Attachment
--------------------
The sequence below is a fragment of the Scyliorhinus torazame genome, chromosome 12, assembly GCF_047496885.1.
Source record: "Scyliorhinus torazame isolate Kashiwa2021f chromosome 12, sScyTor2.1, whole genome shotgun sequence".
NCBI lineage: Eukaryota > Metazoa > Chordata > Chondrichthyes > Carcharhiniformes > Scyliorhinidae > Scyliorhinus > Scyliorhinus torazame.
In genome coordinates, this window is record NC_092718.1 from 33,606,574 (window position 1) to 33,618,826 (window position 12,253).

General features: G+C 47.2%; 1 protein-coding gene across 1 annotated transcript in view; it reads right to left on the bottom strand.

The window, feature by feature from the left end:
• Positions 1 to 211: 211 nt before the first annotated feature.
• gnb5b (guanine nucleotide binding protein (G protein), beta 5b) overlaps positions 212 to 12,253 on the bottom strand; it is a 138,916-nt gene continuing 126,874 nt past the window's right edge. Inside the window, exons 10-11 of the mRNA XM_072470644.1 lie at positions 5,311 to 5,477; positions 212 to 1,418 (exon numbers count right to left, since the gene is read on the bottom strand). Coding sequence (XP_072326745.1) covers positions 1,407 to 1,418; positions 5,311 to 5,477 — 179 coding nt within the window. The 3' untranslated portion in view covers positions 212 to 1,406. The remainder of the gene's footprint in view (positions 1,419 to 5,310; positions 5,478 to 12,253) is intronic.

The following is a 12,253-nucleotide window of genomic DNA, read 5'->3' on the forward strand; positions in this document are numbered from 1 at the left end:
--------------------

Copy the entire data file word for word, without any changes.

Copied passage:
The sequence below is a fragment of the Scyliorhinus torazame genome, chromosome 12, assembly GCF_047496885.1.
Source record: "Scyliorhinus torazame isolate Kashiwa2021f chromosome 12, sScyTor2.1, whole genome shotgun sequence".
NCBI lineage: Eukaryota > Metazoa > Chordata > Chondrichthyes > Carcharhiniformes > Scyliorhinidae > Scyliorhinus > Scyliorhinus torazame.
In genome coordinates, this window is record NC_092718.1 from 33,606,574 (window position 1) to 33,618,826 (window position 12,253).

General features: G+C 47.2%; 1 protein-coding gene across 1 annotated transcript in view; it reads right to left on the bottom strand.

The window, feature by feature from the left end:
• Positions 1 to 211: 211 nt before the first annotated feature.
• gnb5b (guanine nucleotide binding protein (G protein), beta 5b) overlaps positions 212 to 12,253 on the bottom strand; it is a 138,916-nt gene continuing 126,874 nt past the window's right edge. Inside the window, exons 10-11 of the mRNA XM_072470644.1 lie at positions 5,311 to 5,477; positions 212 to 1,418 (exon numbers count right to left, since the gene is read on the bottom strand). Coding sequence (XP_072326745.1) covers positions 1,407 to 1,418; positions 5,311 to 5,477 — 179 coding nt within the window. The 3' untranslated portion in view covers positions 212 to 1,406. The remainder of the gene's footprint in view (positions 1,419 to 5,310; positions 5,478 to 12,253) is intronic.

The following is a 12,253-nucleotide window of genomic DNA, read 5'->3' on the forward strand; positions in this document are numbered from 1 at the left end: